I settled into a routine as I had in the south. Get up early, blog and work, join Lynn and Richard for breakfast, then work some more. I lay on my bed under the covers to keep warm, at first wondering, “How will I ever work without a desk?” but quickly getting used to tapping away on my keyboard in a reclining state.
Whenever I glanced out the window, Dottie the cat would be in position, staring at me like she was trying to communicate some vitally important matter of possibly national interest. I tried to get into the habit of rousing myself once an hour and take a lap around the property. Dottie would accompany me down the drive, but at a distance of about 10 feet, as if to say, “I’m not with you, I just happen to be walking down the drive at the same time as you.” Lord Parker would wait for me at the gate, then tail me as I walked the circular path around the garden. When I got to the gate on the other side that led to the river, he would watch me beseechingly with his tawny, human-like eyes, maybe thinking, “maybe this time, maybe she’ll let me come too.”
There, I did it, I anthropomorphized. I really don’t believe that animals have thoughts, but since we humans have more thoughts than we know what to do with, I guess it’s tempting to lay some of ours on other beings.
It was better than nothing that I walked around Dunrovin half a dozen times a day. I would like to report that I also took long, vigorous walks every afternoon as I had in Eton and Windsor. That was my goal. But just the opposite took place, and I may well have to check into a fat farm to work off the pounds I gained in Scotland.
I blame it on the doubles. Lynn has two small fridges in the kitchen and two freezers full of venison and other meats Richard has harvested, plus a pantry and a wine cellar. Then there was the double cream. I continued my personal single, double, and clotted cream festival throughout the month, pouring it over or globbing it onto pastry shells, croissants, ice cream, strawberries, muesli, and anything else that didn’t move.
The three of us ate lunch and dinner together most days. Lynn loves to cook, is a great cook, and doesn’t stint on rich ingredients or portions. I feel so lazy saying this, but I only prepared about six meals the whole month. When I offered, Lynn would usually say she already had the meal planned. When I offered to make it, she would wave me off, saying it was no trouble. We often had a salad and veggies, but they were in addition to a leg of lamb or shepherd’s pie. I made lasagna and moussaka, then felt it was my duty to eat all the leftovers so they wouldn’t go to waste.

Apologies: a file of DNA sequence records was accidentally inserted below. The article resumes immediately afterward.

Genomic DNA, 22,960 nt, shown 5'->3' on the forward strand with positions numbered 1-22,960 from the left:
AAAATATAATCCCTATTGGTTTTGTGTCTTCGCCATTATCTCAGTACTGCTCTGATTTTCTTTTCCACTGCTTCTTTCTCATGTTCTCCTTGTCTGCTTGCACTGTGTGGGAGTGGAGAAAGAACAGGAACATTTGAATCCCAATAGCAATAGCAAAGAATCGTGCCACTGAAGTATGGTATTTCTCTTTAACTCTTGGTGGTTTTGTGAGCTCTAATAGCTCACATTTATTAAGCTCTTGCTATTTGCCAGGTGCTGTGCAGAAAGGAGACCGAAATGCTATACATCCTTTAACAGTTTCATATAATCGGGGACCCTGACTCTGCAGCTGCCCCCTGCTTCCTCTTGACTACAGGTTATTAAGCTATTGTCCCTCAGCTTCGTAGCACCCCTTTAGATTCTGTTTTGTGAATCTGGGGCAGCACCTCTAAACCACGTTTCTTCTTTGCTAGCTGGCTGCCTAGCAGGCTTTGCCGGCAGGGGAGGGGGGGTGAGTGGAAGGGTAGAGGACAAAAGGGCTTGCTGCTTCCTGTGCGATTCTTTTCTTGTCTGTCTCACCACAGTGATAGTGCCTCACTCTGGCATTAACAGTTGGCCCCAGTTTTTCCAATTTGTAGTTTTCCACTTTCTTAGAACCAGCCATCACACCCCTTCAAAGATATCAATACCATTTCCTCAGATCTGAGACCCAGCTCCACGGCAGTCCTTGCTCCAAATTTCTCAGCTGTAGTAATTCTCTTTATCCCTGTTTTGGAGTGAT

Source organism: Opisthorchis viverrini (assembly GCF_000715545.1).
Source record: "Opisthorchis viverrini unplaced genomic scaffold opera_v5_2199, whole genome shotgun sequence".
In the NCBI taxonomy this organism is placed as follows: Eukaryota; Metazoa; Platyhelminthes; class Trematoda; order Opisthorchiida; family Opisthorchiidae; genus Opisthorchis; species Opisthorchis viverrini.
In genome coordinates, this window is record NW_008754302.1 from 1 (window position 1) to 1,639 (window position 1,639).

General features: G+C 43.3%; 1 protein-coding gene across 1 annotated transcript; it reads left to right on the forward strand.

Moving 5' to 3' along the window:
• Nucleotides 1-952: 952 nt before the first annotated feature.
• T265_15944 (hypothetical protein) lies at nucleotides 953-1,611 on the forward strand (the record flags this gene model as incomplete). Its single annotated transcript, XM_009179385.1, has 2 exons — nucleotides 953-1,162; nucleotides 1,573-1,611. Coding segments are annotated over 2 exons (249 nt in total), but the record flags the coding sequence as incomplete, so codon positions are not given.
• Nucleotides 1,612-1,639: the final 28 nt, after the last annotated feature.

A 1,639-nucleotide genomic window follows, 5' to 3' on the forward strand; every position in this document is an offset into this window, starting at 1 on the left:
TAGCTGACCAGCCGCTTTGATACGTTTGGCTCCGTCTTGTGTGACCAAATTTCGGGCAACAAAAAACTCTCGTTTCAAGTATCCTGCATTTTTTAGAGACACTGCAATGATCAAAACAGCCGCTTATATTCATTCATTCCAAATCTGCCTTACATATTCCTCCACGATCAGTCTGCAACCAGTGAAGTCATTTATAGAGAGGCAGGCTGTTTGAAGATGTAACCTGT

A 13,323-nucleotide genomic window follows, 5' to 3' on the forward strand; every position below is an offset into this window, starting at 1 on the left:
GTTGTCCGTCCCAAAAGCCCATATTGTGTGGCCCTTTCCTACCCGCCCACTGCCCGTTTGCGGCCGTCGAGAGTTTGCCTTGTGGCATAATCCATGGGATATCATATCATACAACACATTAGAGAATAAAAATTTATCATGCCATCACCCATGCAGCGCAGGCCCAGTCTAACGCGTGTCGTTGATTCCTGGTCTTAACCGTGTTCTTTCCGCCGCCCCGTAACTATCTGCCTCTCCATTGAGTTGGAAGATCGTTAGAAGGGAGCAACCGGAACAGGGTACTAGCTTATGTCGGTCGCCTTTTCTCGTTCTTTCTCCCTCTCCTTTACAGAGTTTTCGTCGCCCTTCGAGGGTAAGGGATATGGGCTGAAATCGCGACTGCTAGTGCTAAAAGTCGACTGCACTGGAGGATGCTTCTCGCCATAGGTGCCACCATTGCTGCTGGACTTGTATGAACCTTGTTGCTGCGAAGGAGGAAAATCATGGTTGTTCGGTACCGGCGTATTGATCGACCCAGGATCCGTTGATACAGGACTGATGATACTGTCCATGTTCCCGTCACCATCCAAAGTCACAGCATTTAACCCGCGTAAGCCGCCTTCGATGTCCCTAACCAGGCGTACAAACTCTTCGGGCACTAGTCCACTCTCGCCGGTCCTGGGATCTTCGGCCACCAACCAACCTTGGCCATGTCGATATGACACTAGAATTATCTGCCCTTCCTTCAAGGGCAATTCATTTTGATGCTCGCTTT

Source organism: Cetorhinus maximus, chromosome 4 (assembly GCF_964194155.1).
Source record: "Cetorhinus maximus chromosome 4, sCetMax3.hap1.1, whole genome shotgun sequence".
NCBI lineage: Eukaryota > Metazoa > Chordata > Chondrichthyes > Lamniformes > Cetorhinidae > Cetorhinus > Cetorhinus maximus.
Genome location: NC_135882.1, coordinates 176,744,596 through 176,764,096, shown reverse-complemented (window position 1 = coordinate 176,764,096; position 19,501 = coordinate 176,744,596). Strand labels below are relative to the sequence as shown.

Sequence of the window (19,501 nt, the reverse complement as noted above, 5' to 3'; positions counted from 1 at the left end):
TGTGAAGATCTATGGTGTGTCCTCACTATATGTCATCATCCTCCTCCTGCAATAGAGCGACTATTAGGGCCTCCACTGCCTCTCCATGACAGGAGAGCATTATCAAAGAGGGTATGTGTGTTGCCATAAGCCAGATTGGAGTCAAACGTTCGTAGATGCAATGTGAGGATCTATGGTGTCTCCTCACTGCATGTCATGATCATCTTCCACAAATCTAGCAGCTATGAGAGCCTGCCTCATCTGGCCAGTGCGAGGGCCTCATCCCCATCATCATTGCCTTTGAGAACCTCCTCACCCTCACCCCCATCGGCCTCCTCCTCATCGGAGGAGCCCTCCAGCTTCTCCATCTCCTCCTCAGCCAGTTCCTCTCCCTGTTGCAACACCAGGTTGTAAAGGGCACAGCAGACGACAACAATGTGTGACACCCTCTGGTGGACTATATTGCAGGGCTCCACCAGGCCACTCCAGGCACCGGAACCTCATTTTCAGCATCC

My first outing was to the Huntly Farmers’ Market, held once a month in the town square.
Bread, pastries, chutneys and jams and jellies, and beautiful berries. All good vehicles for double cream.
Have you ever been to a farmer’s market where they sell fresh fish? I bought some langoustines for our supper.
Surprise! There was wild game.
Then there was the paella man, a Spanish guy named Marco. I bought a bowl then walked around while Lynn sold raffle tickets and promoted an upcoming Harry Potter children’s party.
I talked to a retired physician who, with his wife and daughter, runs a small charity which benefits local initiatives in Nepal; they invited me to a fundraiser that would involve ceili dancing.
I sat on a bench to finish my paella and the granite was so cold I let out a yelp. A woman standing nearby immediately offered me her portable seat cushion, then we began to chat and—too late—I noticed her kiosk full of Jehovah’s Witness literature. But she and her fellow adherents were very nice and didn’t push it.
I decided to have a wander to work off the paella and wound up at Huntly Castle.
Just another day in Scotland.